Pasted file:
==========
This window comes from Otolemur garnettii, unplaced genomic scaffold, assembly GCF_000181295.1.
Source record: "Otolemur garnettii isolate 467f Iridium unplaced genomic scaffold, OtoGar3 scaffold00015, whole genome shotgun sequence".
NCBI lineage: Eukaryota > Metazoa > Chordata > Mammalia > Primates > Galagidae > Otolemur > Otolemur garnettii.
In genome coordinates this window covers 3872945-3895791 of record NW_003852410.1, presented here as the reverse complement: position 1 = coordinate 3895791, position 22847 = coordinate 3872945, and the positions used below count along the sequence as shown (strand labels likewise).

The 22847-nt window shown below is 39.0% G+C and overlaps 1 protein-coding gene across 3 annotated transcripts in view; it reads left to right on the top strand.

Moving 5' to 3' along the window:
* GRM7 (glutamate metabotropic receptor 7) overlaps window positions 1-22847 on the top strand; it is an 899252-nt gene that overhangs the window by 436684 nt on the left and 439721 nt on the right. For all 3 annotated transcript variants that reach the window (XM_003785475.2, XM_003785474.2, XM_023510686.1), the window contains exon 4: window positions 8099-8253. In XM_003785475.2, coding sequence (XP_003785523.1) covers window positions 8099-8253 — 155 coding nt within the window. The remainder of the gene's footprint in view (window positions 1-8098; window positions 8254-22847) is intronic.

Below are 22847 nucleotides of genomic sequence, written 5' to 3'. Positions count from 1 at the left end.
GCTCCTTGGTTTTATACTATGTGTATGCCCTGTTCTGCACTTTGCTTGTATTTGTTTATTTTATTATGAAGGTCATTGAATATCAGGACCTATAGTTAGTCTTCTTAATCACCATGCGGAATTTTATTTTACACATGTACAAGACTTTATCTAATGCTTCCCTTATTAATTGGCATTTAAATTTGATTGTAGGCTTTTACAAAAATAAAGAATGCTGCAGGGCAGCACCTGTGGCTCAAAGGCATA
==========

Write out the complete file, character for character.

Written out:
This window comes from Otolemur garnettii, unplaced genomic scaffold, assembly GCF_000181295.1.
Source record: "Otolemur garnettii isolate 467f Iridium unplaced genomic scaffold, OtoGar3 scaffold00015, whole genome shotgun sequence".
NCBI lineage: Eukaryota > Metazoa > Chordata > Mammalia > Primates > Galagidae > Otolemur > Otolemur garnettii.
In genome coordinates this window covers 3872945-3895791 of record NW_003852410.1, presented here as the reverse complement: position 1 = coordinate 3895791, position 22847 = coordinate 3872945, and the positions used below count along the sequence as shown (strand labels likewise).

The 22847-nt window shown below is 39.0% G+C and overlaps 1 protein-coding gene across 3 annotated transcripts in view; it reads left to right on the top strand.

Moving 5' to 3' along the window:
* GRM7 (glutamate metabotropic receptor 7) overlaps window positions 1-22847 on the top strand; it is an 899252-nt gene that overhangs the window by 436684 nt on the left and 439721 nt on the right. For all 3 annotated transcript variants that reach the window (XM_003785475.2, XM_003785474.2, XM_023510686.1), the window contains exon 4: window positions 8099-8253. In XM_003785475.2, coding sequence (XP_003785523.1) covers window positions 8099-8253 — 155 coding nt within the window. The remainder of the gene's footprint in view (window positions 1-8098; window positions 8254-22847) is intronic.

Below are 22847 nucleotides of genomic sequence, written 5' to 3'. Positions count from 1 at the left end.
GCTCCTTGGTTTTATACTATGTGTATGCCCTGTTCTGCACTTTGCTTGTATTTGTTTATTTTATTATGAAGGTCATTGAATATCAGGACCTATAGTTAGTCTTCTTAATCACCATGCGGAATTTTATTTTACACATGTACAAGACTTTATCTAATGCTTCCCTTATTAATTGGCATTTAAATTTGATTGTAGGCTTTTACAAAAATAAAGAATGCTGCAGGGCAGCACCTGTGGCTCAAAGGCATA